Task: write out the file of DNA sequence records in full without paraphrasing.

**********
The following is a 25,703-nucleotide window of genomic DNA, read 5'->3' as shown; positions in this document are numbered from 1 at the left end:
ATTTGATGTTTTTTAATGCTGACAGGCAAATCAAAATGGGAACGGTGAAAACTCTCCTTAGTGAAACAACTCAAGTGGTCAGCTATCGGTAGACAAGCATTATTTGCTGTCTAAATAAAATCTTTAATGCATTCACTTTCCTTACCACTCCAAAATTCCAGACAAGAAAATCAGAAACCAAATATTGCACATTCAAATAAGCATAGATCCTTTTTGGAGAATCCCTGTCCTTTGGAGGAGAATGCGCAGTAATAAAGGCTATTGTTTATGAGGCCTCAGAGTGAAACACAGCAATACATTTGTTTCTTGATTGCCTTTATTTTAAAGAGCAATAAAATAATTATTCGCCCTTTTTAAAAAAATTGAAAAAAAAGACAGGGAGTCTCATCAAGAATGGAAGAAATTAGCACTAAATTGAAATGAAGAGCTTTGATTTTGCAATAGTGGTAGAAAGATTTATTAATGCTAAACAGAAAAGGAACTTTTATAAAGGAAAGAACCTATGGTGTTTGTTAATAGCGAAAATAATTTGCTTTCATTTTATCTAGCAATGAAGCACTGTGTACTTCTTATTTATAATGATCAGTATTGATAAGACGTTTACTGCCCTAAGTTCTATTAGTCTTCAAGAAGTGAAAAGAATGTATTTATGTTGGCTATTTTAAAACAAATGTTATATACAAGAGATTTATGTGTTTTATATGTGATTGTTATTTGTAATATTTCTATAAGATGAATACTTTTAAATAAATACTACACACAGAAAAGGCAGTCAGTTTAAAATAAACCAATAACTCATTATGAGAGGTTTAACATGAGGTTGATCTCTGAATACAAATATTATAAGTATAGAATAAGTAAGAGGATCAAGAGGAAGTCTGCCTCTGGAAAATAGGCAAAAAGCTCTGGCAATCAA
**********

The following is a 25,703-nucleotide window of genomic DNA, read 5'->3' as shown; positions in this document are numbered from 1 at the left end:
ATTTGATGTTTTTTAATGCTGACAGGCAAATCAAAATGGGAACGGTGAAAACTCTCCTTAGTGAAACAACTCAAGTGGTCAGCTATCGGTAGACAAGCATTATTTGCTGTCTAAATAAAATCTTTAATGCATTCACTTTCCTTACCACTCCAAAATTCCAGACAAGAAAATCAGAAACCAAATATTGCACATTCAAATAAGCATAGATCCTTTTTGGAGAATCCCTGTCCTTTGGAGGAGAATGCGCAGTAATAAAGGCTATTGTTTATGAGGCCTCAGAGTGAAACACAGCAATACATTTGTTTCTTGATTGCCTTTATTTTAAAGAGCAATAAAATAATTATTCGCCCTTTTTAAAAAAATTGAAAAAAAAGACAGGGAGTCTCATCAAGAATGGAAGAAATTAGCACTAAATTGAAATGAAGAGCTTTGATTTTGCAATAGTGGTAGAAAGATTTATTAATGCTAAACAGAAAAGGAACTTTTATAAAGGAAAGAACCTATGGTGTTTGTTAATAGCGAAAATAATTTGCTTTCATTTTATCTAGCAATGAAGCACTGTGTACTTCTTATTTATAATGATCAGTATTGATAAGACGTTTACTGCCCTAAGTTCTATTAGTCTTCAAGAAGTGAAAAGAATGTATTTATGTTGGCTATTTTAAAACAAATGTTATATACAAGAGATTTATGTGTTTTATATGTGATTGTTATTTGTAATATTTCTATAAGATGAATACTTTTAAATAAATACTACACACAGAAAAGGCAGTCAGTTTAAAATAAACCAATAACTCATTATGAGAGGTTTAACATGAGGTTGATCTCTGAATACAAATATTATAAGTATAGAATAAGTAAGAGGATCAAGAGGAAGTCTGCCTCTGGAAAATAGGCAAAAAGCTCTGGCAATCAA